“Of course there are!  I am cancelling that McPhee lady’s ticket.”

“Yes, but that flight is oversold.  As soon as I cancel this ticket, somebody at the gate will get the spot, because…Those people have been waiting and hoping to get a ticket.

At Security

A couple of weeks ago, my daughter Cassie, husband Curtis, and baby Cohen (his maiden voyage) were flying out of Lubbock.  In the security line, the TSA agent held up her diaper bag and asked if it was hers.

Yes.

He then he asked if he could please take a look inside the diaper bag, and had her stand to the side.  Then he asked if she had any liquids inside the diaper bag; she pulled out the bag of Cohen’s medicine and handed it to him.  He then proceeded to search the rest of the bag.

Out came the giant yellow tube of Butt Paste – that ubiquitous diaper rash crème.  The agent informed her that the tube was too large to carry onto the plane.

Cassie informed him that this was the only size that Butt Paste comes in.  His look of annoyed disdain suggested he was not amused.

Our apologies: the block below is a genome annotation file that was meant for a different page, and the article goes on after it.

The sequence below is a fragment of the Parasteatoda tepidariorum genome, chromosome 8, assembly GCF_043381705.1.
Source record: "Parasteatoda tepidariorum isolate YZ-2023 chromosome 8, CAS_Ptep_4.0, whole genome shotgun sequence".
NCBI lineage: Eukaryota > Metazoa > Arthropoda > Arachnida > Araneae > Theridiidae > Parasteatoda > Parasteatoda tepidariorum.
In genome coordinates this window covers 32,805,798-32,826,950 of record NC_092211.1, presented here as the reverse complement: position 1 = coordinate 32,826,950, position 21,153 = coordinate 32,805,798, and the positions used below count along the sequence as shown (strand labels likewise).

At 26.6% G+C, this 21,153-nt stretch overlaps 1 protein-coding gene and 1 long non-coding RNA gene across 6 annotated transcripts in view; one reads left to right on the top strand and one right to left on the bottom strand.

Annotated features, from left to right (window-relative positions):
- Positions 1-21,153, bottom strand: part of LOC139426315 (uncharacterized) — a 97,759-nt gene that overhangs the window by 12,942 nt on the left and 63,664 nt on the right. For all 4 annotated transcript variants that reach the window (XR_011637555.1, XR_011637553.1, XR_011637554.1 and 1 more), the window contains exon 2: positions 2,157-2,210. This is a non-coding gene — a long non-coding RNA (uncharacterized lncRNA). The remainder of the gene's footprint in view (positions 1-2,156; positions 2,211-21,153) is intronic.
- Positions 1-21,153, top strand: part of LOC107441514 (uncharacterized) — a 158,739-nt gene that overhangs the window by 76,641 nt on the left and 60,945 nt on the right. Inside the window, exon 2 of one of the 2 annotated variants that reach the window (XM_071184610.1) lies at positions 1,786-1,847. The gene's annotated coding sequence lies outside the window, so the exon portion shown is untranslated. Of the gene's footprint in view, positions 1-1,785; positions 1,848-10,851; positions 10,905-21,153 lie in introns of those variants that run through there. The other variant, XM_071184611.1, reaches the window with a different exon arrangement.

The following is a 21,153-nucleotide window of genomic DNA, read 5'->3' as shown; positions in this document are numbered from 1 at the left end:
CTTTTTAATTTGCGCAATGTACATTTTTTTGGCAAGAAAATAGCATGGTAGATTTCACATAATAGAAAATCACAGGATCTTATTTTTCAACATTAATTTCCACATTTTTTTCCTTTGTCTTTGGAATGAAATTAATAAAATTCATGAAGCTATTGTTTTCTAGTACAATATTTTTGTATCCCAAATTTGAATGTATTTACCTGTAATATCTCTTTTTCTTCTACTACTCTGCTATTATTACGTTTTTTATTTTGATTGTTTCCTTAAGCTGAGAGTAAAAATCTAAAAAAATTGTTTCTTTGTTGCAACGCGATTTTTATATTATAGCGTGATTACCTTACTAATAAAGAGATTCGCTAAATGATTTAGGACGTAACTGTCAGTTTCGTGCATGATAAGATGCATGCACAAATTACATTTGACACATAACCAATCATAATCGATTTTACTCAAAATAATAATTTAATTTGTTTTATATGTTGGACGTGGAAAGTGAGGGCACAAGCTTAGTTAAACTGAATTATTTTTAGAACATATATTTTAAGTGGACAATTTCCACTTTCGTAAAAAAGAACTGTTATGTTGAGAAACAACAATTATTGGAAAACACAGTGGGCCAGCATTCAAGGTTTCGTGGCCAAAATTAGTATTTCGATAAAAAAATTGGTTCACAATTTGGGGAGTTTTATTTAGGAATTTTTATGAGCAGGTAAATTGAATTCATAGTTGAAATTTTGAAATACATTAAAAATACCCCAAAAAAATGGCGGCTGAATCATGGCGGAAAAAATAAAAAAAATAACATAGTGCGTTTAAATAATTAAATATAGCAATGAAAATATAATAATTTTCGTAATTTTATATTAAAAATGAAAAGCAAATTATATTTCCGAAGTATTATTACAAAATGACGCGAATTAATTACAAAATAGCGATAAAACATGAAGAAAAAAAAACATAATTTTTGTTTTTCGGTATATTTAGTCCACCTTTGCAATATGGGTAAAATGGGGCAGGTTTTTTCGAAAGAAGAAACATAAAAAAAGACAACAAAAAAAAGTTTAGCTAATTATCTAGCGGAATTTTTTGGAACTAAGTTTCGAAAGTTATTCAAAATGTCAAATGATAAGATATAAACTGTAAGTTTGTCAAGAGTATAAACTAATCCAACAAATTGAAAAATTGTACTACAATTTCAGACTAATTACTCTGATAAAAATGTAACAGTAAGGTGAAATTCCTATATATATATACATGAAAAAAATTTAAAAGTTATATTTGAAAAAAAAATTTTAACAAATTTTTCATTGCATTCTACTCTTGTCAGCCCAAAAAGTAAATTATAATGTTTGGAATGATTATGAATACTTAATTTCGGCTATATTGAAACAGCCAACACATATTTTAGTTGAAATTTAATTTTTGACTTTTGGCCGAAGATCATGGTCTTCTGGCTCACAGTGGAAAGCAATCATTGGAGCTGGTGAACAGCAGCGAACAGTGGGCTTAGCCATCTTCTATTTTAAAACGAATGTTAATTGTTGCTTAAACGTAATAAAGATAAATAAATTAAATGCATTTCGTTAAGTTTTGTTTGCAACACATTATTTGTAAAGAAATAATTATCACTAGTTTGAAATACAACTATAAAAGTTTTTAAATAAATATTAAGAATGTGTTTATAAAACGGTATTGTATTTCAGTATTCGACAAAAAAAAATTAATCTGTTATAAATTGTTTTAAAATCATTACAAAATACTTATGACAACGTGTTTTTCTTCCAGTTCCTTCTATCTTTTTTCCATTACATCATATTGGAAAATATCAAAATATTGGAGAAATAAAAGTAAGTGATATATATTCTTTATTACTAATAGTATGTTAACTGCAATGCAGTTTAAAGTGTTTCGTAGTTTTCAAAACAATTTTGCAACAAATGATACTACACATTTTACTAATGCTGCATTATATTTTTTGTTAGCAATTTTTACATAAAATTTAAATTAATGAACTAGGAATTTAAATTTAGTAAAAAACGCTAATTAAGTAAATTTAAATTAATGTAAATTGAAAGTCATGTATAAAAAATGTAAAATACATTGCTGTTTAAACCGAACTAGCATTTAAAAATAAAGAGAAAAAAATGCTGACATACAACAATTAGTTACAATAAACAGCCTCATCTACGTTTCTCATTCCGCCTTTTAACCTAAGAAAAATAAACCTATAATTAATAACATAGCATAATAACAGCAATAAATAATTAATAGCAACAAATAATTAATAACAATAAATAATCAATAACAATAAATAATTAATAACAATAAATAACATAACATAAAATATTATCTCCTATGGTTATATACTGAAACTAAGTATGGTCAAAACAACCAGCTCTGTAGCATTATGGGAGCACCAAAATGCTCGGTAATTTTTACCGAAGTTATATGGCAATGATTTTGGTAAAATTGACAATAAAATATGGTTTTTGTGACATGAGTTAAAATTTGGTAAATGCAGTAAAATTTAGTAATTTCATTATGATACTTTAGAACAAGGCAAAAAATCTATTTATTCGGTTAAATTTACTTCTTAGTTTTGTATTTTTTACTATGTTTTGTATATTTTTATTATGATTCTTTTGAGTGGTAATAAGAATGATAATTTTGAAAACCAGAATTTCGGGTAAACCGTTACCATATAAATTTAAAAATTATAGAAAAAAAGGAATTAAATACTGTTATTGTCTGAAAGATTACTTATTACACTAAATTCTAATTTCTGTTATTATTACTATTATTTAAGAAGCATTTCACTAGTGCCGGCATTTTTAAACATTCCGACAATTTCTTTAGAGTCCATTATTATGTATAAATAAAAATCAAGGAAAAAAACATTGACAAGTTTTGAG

He then proceeded to swab the BP tube.  He put the swab in a contraption that posted alarming news – literally.

Seems the Butt Paste is made of explosive material.  I’ll leave you to meditate on the significance of that.

Cassie appealed, “It’s just diaper rash cream.”

At this point Curtis walks up to inquire what was going on.

“Is this your family?” he asked.

“Yes.” 

“What do you do for a living?”

“I’m a youth minister.”

“Then I shouldn’t have to ask you the second question.”

“And what is that?”

“Have you handled any explosive devices lately?”

“Yeah, that’s what we do on Wednesday nights.”

He then thought for a second, hesitated, then said, “Well, since it set off the alarm, I’m going to have to have you patted down.”

BP users, consider yourselves warned.

“You’ll probably have trouble at your next check-in,” he said.

At the Food Court

My last airport excursion nearly cost me my really expensive (not) leather jacket.  I was pretty distressed and left it in the men’s room.  Though I eventually got that one back, I did lose a really nice overcoat one day in Houston – just up and left without it, and it up and walked away.

Little did I know I could sue.

That’s what William Ogletree, a Houston attorney, threatened to do.  Seems when he left the food court at Terminal C at Bush Intercontinental in late December last year, he left his $800 Polo black leather coat.  Surprise, surprise – the coat disappeared.